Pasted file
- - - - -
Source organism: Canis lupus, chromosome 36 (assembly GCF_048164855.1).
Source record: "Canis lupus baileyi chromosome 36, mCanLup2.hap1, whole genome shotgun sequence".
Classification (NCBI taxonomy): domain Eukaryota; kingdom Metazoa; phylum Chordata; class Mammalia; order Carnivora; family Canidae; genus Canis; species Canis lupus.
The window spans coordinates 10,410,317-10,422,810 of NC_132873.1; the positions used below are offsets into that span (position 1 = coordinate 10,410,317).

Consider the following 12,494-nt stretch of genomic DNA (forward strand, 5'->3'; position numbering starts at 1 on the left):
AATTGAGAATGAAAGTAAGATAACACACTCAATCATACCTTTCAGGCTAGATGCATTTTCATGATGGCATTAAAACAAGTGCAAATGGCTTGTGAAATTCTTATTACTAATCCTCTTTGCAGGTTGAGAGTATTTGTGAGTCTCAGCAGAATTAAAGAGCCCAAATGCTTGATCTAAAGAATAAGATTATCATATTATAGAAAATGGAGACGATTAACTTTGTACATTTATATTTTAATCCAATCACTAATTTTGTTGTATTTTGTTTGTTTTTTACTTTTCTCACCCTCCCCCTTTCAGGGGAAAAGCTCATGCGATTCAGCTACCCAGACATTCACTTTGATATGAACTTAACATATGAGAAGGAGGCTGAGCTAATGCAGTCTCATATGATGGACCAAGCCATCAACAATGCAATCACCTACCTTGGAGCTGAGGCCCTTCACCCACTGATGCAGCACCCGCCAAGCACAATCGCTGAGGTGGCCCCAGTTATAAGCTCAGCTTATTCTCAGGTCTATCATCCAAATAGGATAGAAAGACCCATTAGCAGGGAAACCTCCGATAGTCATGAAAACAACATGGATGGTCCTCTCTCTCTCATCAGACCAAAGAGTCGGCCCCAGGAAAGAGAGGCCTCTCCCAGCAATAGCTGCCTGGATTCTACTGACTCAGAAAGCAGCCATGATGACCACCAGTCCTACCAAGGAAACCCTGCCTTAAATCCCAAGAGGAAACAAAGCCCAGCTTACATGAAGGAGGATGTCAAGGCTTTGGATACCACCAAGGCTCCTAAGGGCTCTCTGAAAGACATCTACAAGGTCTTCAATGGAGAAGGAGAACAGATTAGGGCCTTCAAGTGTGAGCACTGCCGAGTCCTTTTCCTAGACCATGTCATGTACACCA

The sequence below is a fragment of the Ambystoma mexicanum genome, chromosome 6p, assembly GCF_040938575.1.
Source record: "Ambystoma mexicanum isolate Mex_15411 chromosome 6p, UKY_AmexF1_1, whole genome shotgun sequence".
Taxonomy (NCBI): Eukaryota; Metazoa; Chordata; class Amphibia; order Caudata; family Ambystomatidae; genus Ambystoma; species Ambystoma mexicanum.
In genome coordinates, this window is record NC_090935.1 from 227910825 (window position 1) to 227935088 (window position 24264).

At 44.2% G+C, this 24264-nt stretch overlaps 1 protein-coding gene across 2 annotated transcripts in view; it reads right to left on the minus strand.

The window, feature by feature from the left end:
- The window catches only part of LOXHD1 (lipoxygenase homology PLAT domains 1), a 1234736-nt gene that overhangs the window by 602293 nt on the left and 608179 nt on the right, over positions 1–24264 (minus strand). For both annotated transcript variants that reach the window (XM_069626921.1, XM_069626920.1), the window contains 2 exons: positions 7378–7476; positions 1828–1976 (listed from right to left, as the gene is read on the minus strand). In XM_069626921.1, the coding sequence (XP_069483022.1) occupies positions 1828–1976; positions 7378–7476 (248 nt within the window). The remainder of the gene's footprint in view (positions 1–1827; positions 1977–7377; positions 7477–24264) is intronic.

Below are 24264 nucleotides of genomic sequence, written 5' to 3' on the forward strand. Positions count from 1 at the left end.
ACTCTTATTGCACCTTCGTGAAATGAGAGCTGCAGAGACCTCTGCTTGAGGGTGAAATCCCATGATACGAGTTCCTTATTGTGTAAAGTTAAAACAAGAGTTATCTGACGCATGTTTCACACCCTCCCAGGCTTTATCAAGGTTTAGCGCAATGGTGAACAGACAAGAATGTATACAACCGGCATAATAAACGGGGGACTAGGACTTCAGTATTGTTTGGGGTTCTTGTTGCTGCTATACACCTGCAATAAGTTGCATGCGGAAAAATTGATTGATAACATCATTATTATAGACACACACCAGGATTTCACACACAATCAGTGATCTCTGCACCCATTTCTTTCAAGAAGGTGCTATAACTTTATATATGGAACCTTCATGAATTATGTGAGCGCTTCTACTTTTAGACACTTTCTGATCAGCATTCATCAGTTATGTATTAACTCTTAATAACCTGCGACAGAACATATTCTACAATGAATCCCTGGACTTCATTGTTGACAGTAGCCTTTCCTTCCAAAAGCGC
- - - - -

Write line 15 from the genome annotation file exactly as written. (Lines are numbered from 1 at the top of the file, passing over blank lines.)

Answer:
ACTCTTATTGCACCTTCGTGAAATGAGAGCTGCAGAGACCTCTGCTTGAGGGTGAAATCCCATGATACGAGTTCCTTATTGTGTAAAGTTAAAACAAGAGTTATCTGACGCATGTTTCACACCCTCCCAGGCTTTATCAAGGTTTAGCGCAATGGTGAACAGACAAGAATGTATACAACCGGCATAATAAACGGGGGACTAGGACTTCAGTATTGTTTGGGGTTCTTGTTGCTGCTATACACCTGCAATAAGTTGCATGCGGAAAAATTGATTGATAACATCATTATTATAGACACACACCAGGATTTCACACACAATCAGTGATCTCTGCACCCATTTCTTTCAAGAAGGTGCTATAACTTTATATATGGAACCTTCATGAATTATGTGAGCGCTTCTACTTTTAGACACTTTCTGATCAGCATTCATCAGTTATGTATTAACTCTTAATAACCTGCGACAGAACATATTCTACAATGAATCCCTGGACTTCATTGTTGACAGTAGCCTTTCCTTCCAAAAGCGC